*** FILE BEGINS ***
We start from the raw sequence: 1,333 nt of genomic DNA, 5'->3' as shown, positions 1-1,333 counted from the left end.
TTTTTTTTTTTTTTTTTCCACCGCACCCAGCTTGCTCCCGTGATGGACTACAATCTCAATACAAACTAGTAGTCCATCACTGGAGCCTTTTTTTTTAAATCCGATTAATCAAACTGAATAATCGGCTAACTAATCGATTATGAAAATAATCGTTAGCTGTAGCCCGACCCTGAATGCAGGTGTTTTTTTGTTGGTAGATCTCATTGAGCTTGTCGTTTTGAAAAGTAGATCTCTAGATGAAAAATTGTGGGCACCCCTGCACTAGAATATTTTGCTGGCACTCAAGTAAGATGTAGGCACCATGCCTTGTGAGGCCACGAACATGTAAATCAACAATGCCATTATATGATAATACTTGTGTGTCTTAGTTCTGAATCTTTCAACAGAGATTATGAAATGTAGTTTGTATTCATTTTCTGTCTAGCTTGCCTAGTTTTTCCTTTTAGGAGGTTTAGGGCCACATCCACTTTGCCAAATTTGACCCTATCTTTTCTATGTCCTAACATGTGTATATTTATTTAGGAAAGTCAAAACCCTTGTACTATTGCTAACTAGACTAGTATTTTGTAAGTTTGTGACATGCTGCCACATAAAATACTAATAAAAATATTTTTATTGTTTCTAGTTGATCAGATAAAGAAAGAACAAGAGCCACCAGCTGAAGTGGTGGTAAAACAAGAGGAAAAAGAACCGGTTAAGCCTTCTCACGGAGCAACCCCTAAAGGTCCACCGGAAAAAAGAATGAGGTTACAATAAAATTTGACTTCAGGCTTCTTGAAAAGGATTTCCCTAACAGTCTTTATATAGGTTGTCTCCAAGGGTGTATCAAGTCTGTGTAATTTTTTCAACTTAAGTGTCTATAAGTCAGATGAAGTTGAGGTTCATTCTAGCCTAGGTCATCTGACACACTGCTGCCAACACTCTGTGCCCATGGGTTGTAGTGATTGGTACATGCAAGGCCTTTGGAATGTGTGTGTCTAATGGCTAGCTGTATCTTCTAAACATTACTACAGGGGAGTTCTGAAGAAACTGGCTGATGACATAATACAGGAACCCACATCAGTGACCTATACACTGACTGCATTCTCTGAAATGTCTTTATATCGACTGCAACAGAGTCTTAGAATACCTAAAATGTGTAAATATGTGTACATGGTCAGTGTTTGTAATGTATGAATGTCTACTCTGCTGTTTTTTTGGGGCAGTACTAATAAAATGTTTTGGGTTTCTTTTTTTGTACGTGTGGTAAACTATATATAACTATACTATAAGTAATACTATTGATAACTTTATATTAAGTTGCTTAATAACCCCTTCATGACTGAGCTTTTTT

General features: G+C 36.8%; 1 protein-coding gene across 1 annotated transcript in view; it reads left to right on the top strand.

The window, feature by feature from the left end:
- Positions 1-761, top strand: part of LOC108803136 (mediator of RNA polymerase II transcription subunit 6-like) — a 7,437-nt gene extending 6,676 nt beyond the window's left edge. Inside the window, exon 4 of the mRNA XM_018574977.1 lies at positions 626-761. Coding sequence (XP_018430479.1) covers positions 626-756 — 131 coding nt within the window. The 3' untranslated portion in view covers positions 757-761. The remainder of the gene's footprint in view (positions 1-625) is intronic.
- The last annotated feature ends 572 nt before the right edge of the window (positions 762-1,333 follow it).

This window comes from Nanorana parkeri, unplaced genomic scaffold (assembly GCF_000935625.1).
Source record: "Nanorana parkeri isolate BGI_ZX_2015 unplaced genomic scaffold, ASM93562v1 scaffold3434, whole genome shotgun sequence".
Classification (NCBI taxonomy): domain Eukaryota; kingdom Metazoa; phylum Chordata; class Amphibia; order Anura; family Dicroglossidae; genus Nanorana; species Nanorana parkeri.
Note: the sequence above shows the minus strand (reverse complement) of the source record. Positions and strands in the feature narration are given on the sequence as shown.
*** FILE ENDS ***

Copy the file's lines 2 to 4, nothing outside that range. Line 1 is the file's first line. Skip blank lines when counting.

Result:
TTTTTTTTTTTTTTTTTCCACCGCACCCAGCTTGCTCCCGTGATGGACTACAATCTCAATACAAACTAGTAGTCCATCACTGGAGCCTTTTTTTTTAAATCCGATTAATCAAACTGAATAATCGGCTAACTAATCGATTATGAAAATAATCGTTAGCTGTAGCCCGACCCTGAATGCAGGTGTTTTTTTGTTGGTAGATCTCATTGAGCTTGTCGTTTTGAAAAGTAGATCTCTAGATGAAAAATTGTGGGCACCCCTGCACTAGAATATTTTGCTGGCACTCAAGTAAGATGTAGGCACCATGCCTTGTGAGGCCACGAACATGTAAATCAACAATGCCATTATATGATAATACTTGTGTGTCTTAGTTCTGAATCTTTCAACAGAGATTATGAAATGTAGTTTGTATTCATTTTCTGTCTAGCTTGCCTAGTTTTTCCTTTTAGGAGGTTTAGGGCCACATCCACTTTGCCAAATTTGACCCTATCTTTTCTATGTCCTAACATGTGTATATTTATTTAGGAAAGTCAAAACCCTTGTACTATTGCTAACTAGACTAGTATTTTGTAAGTTTGTGACATGCTGCCACATAAAATACTAATAAAAATATTTTTATTGTTTCTAGTTGATCAGATAAAGAAAGAACAAGAGCCACCAGCTGAAGTGGTGGTAAAACAAGAGGAAAAAGAACCGGTTAAGCCTTCTCACGGAGCAACCCCTAAAGGTCCACCGGAAAAAAGAATGAGGTTACAATAAAATTTGACTTCAGGCTTCTTGAAAAGGATTTCCCTAACAGTCTTTATATAGGTTGTCTCCAAGGGTGTATCAAGTCTGTGTAATTTTTTCAACTTAAGTGTCTATAAGTCAGATGAAGTTGAGGTTCATTCTAGCCTAGGTCATCTGACACACTGCTGCCAACACTCTGTGCCCATGGGTTGTAGTGATTGGTACATGCAAGGCCTTTGGAATGTGTGTGTCTAATGGCTAGCTGTATCTTCTAAACATTACTACAGGGGAGTTCTGAAGAAACTGGCTGATGACATAATACAGGAACCCACATCAGTGACCTATACACTGACTGCATTCTCTGAAATGTCTTTATATCGACTGCAACAGAGTCTTAGAATACCTAAAATGTGTAAATATGTGTACATGGTCAGTGTTTGTAATGTATGAATGTCTACTCTGCTGTTTTTTTGGGGCAGTACTAATAAAATGTTTTGGGTTTCTTTTTTTGTACGTGTGGTAAACTATATATAACTATACTATAAGTAATACTATTGATAACTTTATATTAAGTTGCTTAATAACCCCTTCATGACTGAGCTTTTTT

General features: G+C 36.8%; 1 protein-coding gene across 1 annotated transcript in view; it reads left to right on the top strand.

The window, feature by feature from the left end: